European Neuropsychopharmacology (v.18, #S2)

Physical health considerations in psychiatry: European views on recognition, monitoring and management by Andrea Fagiolini; Angel L. Montejo; Pierre Thomas; Helen Millar (iii).

While patients with schizophrenia are known to have an increased risk of physical health co-morbidity including coronary heart disease, diabetes, hypertension, stroke and emphysema, their physical wellbeing often goes unnoticed by health care professionals. In many cases the patient's only contact with the health service is through the mental health team. However, many psychiatrists consider their primary function to be the provision of clinical care in terms of symptom control and are reluctant to switch medication despite the presence of physical health issues. Nevertheless outcomes in schizophrenia may be improved by expanding the remit of the clinician to include assessments of both physical and mental health. Simple measurements such as waist circumference, weight, height, blood pressure and blood sampling would provide the psychiatrist with useful information that could be used to optimize treatment and improve overall quality of life for patients with schizophrenia.
Keywords: Diabetes; Metabolic syndrome; Atypical antipsychotics;

As well as the obvious medical consequences associated with physical health problems in individuals with schizophrenia, physical health problems lead to a number of psychosocial consequences — further contributing to the existing burden of schizophrenia itself. Weight gain can seriously impair quality of life through decreased functioning, social stigmatization, discrimination and potential financial consequences. However, patients with schizophrenia may be less capable of managing their weight via exercise and dietary interventions compared with the general population, and may, therefore, be more prone to non-compliance with a medication that induces weight gain. This may lead to exacerbation of the mental illness. Patients' perceptions and experience of antipsychotic treatments are also important as these can further impact on overall patient wellbeing. It is hoped that by increasing awareness of the psychosocial consequences of physical health impairment, we can move towards reducing the burden that patients face.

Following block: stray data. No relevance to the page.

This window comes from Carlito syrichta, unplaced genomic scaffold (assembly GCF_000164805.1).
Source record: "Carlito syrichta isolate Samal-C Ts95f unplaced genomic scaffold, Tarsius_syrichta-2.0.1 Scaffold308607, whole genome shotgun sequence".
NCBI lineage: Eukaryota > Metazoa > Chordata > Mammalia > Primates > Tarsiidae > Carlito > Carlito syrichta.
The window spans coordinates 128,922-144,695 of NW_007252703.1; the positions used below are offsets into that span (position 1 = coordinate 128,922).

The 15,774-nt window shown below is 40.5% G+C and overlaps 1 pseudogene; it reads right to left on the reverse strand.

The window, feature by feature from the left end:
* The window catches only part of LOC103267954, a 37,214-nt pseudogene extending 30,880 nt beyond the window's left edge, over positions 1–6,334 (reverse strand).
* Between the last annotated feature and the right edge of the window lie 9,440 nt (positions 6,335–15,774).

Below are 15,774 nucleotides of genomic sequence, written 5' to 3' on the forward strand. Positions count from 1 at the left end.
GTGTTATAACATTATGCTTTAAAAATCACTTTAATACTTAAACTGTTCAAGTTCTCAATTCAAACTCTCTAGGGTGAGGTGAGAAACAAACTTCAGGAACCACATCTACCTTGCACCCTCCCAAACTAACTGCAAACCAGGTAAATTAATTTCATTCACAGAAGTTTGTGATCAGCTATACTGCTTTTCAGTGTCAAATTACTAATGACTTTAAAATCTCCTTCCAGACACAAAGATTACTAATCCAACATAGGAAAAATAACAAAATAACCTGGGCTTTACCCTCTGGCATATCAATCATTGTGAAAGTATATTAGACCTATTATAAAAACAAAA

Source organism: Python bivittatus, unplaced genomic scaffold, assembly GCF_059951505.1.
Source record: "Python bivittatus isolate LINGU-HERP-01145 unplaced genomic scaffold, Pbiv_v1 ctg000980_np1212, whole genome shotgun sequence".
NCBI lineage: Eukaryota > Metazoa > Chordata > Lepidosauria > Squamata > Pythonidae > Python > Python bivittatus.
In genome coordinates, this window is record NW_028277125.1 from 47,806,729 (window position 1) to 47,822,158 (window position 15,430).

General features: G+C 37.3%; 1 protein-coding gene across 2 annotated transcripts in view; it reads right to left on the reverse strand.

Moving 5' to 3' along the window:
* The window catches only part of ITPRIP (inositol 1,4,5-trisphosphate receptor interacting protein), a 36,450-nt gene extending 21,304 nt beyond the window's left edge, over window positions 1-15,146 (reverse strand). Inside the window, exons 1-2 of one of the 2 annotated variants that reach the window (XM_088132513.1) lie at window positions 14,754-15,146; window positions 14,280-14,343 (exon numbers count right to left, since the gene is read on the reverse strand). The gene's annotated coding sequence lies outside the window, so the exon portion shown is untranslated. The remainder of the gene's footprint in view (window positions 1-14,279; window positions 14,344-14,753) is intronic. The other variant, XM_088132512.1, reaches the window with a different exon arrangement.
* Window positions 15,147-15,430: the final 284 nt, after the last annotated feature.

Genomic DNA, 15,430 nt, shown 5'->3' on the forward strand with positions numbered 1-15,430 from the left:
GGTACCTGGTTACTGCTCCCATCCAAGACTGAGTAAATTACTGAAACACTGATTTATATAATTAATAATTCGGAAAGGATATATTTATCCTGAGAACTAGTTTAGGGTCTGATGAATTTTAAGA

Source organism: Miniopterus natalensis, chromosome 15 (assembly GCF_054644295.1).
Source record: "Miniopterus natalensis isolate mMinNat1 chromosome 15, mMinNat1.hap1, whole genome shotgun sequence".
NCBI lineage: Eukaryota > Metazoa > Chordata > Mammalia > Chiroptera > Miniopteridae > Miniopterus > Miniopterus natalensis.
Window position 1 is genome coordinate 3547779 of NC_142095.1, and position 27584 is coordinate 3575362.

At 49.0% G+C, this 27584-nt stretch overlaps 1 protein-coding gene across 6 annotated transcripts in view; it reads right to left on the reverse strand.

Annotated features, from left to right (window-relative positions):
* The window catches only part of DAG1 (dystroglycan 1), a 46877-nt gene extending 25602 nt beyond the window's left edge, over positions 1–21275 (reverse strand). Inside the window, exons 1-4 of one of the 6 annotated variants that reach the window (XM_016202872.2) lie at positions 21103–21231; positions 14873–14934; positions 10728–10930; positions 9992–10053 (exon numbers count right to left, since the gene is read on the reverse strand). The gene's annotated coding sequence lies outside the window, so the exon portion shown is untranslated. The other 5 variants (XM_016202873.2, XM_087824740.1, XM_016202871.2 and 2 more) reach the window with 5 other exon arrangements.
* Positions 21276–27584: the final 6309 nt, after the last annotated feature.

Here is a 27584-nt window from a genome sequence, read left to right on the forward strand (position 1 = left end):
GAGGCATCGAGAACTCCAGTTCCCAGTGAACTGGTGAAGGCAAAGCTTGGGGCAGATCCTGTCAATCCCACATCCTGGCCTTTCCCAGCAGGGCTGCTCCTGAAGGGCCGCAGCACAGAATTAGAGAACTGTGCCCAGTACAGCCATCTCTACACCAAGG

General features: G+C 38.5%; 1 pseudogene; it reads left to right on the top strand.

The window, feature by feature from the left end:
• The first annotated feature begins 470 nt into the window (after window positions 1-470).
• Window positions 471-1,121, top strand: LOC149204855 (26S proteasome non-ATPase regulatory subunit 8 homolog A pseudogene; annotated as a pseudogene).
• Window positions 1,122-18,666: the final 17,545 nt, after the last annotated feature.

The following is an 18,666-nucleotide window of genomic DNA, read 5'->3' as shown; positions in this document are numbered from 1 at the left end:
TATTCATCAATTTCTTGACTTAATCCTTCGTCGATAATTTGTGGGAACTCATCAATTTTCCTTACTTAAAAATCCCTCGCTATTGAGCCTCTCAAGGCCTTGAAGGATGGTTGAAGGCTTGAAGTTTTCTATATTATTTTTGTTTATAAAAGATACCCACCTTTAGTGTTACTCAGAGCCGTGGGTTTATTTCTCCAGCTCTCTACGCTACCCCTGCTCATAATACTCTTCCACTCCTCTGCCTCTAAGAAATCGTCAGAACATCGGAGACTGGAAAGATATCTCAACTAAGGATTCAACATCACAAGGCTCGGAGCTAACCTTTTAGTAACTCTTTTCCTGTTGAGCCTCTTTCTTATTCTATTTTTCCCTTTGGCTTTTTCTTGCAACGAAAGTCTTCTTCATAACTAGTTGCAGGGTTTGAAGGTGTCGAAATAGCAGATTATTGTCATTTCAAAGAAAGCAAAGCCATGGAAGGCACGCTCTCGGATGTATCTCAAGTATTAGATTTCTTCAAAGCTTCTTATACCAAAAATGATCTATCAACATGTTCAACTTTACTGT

Keywords: Schizophrenia; Antipsychotics; Weight gain; Quality of life; Extrapyramidal symptoms; Sexual dysfunction;

Elevations in serum prolactin levels (hyperprolactinaemia) are a common side effect of conventional and some atypical antipsychotic treatments. In patients with schizophrenia, the adverse effects of antipsychotic-induced hyperprolactinaemia on physical health (e.g. fertility problems, sexual dysfunction and reduced bone mineral density) are gaining attention. Accumulating evidence shows consistent ‘prolactin-raising’ effects of conventional antipsychotics and risperidone compared with other current atypical antipsychotics, which are more likely to have ‘prolactin-sparing’ properties. Prolactin-sparing antipsychotics (for example, aripiprazole and quetiapine) tend to show lower frequencies of hyperprolactinaemia-associated side effects. In recent studies, aripiprazole-treated patients have demonstrated lower prolactin levels compared with patients receiving other prolactin-sparing antipsychotics. There is a lack of robust recommendations for monitoring prolactin elevation among patients receiving antipsychotics. Decreasing the antipsychotic dose or switching to a prolactin-sparing medication are possible management options for antipsychotic-induced hyperprolactinaemia. There is a need to increase awareness and understanding of the impact of antipsychotic-induced hyperprolactinaemia on physical health in schizophrenia.
Keywords: Hyperprolactinaemia; Antipsychotics; Schizophrenia; Physical health;

Hurdles that must be overcome in order to implement guidelines and maximize physical health in patients treated with antipsychotics include the impression that a disruption in physical health is an inevitable token for the patient to pay in order to achieve and maintain his or her mental health; lack of routine monitoring; lack of defined care pathways for evaluation, monitoring and treatment of physical health issues in psychiatry; the burden of guideline implementation on mental health team resources; the difficulty to perform certain procedures (e.g. monitoring of waist circumference); and reluctance to switch medications once physical health effects are recognized, especially if the psychiatric symptoms are under relatively good control. It is imperative that we act now to overcome these hurdles and maximize outcomes for our patients. Strategies include establishing simple, consistent processes for physical health monitoring and tracking in clinical practice; provision of appropriate equipment to staff; effective education of all personnel involved in the care of psychiatric patients regarding this important topic; and consideration of a medication switch in patients whose medication is a high-risk contributory factor to poor physical health.
Keywords: Atypical antipsychotics; Schizophrenia; Weight gain; Dyslipidaemia; Diabetes; Metabolic syndrome;